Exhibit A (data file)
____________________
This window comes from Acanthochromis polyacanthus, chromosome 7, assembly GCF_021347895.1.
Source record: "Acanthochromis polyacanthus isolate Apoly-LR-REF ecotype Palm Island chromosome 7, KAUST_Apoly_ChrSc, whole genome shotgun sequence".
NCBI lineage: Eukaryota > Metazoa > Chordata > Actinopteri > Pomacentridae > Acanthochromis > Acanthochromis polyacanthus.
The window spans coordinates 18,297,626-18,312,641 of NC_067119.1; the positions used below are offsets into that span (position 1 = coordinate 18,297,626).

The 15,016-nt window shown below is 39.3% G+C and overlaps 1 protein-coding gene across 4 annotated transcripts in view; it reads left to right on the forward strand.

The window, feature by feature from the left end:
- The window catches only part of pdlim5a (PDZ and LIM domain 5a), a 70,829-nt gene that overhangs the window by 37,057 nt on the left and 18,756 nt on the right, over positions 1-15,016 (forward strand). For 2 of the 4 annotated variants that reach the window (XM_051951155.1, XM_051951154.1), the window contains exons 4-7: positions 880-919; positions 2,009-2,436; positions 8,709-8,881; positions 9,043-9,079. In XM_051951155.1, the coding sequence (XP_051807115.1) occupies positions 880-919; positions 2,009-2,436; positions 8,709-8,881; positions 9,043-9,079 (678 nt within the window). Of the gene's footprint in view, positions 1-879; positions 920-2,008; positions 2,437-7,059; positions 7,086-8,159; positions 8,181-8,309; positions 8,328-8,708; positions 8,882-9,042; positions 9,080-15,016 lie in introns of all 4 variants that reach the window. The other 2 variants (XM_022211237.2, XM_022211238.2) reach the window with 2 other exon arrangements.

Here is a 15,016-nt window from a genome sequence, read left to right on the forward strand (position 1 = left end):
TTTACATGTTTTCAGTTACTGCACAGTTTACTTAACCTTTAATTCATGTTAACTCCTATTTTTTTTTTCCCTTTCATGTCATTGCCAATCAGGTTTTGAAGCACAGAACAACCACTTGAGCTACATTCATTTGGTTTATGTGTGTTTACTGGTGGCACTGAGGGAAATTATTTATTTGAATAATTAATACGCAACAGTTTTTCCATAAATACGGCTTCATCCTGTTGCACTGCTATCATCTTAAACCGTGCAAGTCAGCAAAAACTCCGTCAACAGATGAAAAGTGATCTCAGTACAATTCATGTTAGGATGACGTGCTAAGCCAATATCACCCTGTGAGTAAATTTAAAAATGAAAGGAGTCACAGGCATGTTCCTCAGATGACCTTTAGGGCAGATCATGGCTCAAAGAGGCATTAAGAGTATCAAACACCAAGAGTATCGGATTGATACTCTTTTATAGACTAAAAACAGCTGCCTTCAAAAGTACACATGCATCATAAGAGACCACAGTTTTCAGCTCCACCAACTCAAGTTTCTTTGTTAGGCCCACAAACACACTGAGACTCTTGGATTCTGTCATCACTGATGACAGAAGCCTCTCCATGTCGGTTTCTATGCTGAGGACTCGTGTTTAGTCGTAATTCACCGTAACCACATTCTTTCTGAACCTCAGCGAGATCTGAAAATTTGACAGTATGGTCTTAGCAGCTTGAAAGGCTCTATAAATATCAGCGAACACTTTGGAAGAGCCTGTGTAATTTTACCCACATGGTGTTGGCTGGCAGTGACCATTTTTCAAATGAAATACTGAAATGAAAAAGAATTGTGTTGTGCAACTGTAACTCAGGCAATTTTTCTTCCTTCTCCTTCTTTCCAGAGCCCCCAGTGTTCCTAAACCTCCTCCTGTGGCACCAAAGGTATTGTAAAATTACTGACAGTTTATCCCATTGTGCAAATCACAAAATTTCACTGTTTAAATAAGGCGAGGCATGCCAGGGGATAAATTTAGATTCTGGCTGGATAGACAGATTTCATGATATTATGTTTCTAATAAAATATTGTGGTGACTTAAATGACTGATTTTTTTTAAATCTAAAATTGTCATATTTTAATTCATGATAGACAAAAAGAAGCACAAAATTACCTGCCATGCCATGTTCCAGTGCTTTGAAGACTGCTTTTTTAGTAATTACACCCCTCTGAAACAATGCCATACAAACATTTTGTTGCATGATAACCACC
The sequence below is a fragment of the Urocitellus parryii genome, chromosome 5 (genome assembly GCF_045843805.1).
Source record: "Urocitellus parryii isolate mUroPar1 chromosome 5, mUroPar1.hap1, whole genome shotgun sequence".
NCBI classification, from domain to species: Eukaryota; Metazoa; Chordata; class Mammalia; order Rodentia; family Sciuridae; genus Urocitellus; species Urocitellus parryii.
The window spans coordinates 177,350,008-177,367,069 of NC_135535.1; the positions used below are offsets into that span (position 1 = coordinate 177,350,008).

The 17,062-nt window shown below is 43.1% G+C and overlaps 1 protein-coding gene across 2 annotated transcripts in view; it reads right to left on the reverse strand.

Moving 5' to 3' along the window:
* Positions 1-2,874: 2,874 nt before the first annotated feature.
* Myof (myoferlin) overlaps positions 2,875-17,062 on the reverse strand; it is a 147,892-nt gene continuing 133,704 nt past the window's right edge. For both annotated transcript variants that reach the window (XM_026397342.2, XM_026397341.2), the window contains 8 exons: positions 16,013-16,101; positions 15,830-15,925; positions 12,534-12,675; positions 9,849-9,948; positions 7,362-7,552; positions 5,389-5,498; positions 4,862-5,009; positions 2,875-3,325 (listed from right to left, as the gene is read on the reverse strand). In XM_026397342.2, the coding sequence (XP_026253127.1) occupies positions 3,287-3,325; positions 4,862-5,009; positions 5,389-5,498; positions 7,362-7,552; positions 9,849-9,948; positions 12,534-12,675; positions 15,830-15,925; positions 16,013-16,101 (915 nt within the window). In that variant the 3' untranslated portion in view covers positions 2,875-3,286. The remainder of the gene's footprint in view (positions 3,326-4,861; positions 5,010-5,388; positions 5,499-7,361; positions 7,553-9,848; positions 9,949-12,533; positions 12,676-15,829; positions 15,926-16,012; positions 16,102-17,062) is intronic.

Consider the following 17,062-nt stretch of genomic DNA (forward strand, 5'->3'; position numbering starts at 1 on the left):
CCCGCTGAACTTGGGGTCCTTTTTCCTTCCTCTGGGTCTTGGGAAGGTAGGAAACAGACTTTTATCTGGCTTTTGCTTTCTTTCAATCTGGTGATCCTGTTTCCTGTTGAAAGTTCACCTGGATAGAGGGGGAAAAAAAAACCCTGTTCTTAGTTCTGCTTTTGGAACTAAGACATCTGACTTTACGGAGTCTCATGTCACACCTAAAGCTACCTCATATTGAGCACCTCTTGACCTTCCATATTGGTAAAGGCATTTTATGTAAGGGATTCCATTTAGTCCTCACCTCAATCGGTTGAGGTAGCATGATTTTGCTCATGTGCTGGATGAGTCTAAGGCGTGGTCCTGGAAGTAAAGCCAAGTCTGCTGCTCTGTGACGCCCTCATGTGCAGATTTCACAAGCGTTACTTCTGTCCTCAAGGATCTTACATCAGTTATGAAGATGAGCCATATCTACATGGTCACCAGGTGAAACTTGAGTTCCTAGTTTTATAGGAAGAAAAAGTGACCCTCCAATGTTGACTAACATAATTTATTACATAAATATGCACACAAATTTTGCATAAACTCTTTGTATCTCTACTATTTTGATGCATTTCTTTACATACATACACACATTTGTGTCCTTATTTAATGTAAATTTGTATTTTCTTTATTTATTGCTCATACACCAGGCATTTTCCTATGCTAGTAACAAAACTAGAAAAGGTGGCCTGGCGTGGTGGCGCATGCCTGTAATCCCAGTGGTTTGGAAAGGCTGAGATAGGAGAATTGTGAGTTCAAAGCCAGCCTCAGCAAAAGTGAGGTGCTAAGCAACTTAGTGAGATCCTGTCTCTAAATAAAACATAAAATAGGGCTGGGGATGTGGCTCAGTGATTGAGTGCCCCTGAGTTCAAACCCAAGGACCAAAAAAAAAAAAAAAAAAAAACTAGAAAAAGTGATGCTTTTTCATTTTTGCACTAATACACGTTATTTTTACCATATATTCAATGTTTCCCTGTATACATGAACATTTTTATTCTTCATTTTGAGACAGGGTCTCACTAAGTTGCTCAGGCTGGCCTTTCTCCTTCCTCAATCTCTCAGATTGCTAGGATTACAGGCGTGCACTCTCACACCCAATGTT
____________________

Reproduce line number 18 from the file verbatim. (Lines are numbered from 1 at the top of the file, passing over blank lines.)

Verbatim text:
Consider the following 17,062-nt stretch of genomic DNA (forward strand, 5'->3'; position numbering starts at 1 on the left):